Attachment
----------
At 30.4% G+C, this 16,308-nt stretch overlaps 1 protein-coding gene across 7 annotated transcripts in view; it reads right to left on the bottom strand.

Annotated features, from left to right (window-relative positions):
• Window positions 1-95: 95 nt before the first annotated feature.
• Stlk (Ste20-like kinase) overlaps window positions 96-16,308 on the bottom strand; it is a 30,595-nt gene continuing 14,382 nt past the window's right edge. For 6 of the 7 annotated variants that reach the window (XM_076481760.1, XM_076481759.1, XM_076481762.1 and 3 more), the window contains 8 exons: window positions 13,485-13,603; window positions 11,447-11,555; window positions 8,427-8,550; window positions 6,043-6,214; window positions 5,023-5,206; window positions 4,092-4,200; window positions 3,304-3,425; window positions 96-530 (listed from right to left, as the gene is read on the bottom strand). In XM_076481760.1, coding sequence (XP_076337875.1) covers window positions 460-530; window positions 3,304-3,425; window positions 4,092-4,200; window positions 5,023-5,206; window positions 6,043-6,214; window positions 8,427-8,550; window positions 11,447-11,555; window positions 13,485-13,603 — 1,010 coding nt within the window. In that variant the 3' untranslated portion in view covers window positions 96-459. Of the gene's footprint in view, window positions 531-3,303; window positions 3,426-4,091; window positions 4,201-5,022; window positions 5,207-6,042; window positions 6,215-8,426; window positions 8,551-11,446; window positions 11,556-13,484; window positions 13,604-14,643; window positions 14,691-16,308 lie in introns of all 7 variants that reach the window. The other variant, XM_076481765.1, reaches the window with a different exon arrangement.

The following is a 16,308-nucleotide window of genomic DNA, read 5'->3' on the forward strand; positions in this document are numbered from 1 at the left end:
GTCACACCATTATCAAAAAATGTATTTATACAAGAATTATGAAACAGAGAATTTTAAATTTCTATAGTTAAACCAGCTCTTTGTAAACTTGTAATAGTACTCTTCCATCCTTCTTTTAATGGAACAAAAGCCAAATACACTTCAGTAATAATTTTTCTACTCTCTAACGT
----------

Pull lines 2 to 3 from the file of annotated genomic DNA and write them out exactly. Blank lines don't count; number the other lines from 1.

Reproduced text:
Annotated features, from left to right (window-relative positions):
• Window positions 1-95: 95 nt before the first annotated feature.